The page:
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Hunters Asked to Bring Deer to Checking Stations for CWD Test, Data Collection

Hunters Asked to Bring Deer for CWD Test, Data Collection

The Tennessee Wildlife Resources Agency is asking hunters to assist the agency in collection of biological data and CWD monitoring by bringing their deer to a local checking station on opening day of muzzleloader and rifle seasons.

TWRA agents will be collecting deer biological data on Nov. 5, 2016, opening day of muzzleloader season, and opening day of the rifle season on Nov. 19, 2016 at various locations across East Tennessee. Data to be collected will include deer age estimates, antler measurements, and Chronic Wasting Disease (CWD) surveillance samples at select locations.

With the advent of Internet checking and the “TWRA On The Go” mobile device application, fewer hunters are physically bringing deer to the traditional check stations. These newer methods for big game checking has made the process easier for hunters, but more difficult for TWRA to collect much needed data from harvested animals.

The data collected is important in aiding TWRA’s deer management decisions across the state. Many times, deer management recommendations and decisions are made using data collected from hunters and it is especially important when any buck restrictions are being considered. This also provides the opportunity to test deer for the presence of a neurological disease known as CWD, which is a transmissible spongiform encephalopathy known to infect white-tailed deer, mule deer, and Rocky Mountain elk. The disease attacks the central nervous system and causes small holes to form in the brains of infected animals and is always fatal. While CWD is similar to scrapie and mad cow disease in cattle, there is no evidence that humans can contract the disease by coming into contact with infected animals or by consuming the meat from infected animals. However, TWRA still recommends that hunters take precautions to limit risks, including the use of latex gloves when field dressing deer.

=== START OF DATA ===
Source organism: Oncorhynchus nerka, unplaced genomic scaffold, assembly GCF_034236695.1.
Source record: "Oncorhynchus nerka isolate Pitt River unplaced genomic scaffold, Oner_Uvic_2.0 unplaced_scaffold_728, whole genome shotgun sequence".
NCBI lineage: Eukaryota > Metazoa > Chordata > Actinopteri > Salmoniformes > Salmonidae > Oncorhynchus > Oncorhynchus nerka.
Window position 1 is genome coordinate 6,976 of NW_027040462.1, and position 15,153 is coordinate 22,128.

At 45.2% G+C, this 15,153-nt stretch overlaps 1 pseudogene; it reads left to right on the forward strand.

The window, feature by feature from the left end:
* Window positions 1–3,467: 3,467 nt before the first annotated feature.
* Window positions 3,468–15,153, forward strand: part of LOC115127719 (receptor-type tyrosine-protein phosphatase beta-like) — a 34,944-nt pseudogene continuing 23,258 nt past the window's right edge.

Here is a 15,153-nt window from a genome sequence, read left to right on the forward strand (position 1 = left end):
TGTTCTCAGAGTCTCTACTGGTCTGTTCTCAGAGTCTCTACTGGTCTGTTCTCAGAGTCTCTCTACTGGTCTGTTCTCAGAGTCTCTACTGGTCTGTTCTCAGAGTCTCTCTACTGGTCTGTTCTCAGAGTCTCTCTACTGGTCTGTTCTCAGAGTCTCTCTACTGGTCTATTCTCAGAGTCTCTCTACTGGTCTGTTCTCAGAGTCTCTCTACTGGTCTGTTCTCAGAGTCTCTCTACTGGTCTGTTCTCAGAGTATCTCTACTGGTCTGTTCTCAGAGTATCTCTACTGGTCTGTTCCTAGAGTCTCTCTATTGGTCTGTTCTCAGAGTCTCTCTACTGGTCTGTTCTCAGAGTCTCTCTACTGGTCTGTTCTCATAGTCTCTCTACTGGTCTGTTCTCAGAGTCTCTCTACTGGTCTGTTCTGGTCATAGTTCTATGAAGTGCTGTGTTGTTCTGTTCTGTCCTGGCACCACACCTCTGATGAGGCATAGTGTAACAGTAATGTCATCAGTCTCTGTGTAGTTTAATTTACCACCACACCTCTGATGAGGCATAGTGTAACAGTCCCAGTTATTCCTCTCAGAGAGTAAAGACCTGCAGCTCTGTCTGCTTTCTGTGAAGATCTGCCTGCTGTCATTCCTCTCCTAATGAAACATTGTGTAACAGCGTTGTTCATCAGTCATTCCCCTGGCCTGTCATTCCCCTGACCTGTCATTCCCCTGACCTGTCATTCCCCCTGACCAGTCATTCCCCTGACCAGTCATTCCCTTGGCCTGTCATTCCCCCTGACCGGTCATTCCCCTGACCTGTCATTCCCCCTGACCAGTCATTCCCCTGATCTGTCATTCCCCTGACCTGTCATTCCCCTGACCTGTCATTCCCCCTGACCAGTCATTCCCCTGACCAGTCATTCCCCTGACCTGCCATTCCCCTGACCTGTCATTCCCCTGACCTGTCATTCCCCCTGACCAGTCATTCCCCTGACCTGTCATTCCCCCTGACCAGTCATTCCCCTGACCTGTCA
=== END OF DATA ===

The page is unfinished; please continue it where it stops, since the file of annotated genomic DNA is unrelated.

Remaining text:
Fortunately, CWD has not been detected in Tennessee but TWRA is increasing its monitoring program to ensure that the disease has not been introduced into the state. Historically, TWRA has targeted 200 deer per year for sampling but intends to collect 1,500 samples this year. To date, 80 free-ranging elk and 9,394 free-ranging deer have been tested for the disease in the state with all the results coming back negative.

Hunters are also reminded of the restriction that bans the importation of deer, moose, and elk carcasses from any state not bordering Tennessee that has found a positive case of CWD. It also includes states bordering Tennessee if that state has a CWD-positive county within 150 miles of Tennessee’s border. The restriction prohibits deer carcasses being brought into Tennessee from the CWD-positive states unless it is deboned meat, antlers, antlers attached to a clean skull, a clean skull (no meat or tissue), cleaned teeth, finished taxidermy products, or hides and tanned products. A list of states and Canadian provinces that are included in the restriction can be found at

TWRA Agents will be present at the following locations for deer data collection, and checking stations that will be collecting CWD samples are marked with an CWD:

County Location Address Nov. 5 Nov. 19
Anderson Adams Taxidermy 102 Shipe Rd, Powell CWD
Campbell Valley Meats 507 Knoxville Hollow Rd, LaFollette CWD
Carter H and H Market 106 Nave Hollow Loop, Elizabethton CWD
Carter Gap Creek Custom Market 3017 Gap Creek Road Hampton CWD
Claiborne Cunningham’s Slaughter House 860 Cedar Fork Rd., Tazewell
Jefferson Two Bucks Processing 1320 Ralph Jones Way, Dandridge CWD
Greene Snapps Ferry Packing Co. 5900 Andrew Johnson Hwy E, Greeneville  CWD
Hamblen Buckeyes Custom Meat 3005 Musser Road, Morristown
Hamblen Bulls Gap Custom Meats 282 Ladrew Lane, Bulls Gap CWD
Knox Broken Wing Meat Processing 3217 Riverside Drive, Knoxville
Loudon Rick Hill Taxidermy & Processing 695 Smith Valley Road, Lenoir City  CWD

For more information about checking stations in East Tennessee, contact TWRA Biologist Sterling Daniels at 423-522-2445 or [email protected].

Photo caption: TWRA Wildlife Officer Kyle Walling inspects a successful Tennessee deer hunter. Photo by Retired TWRA LE Major Tom Wood.

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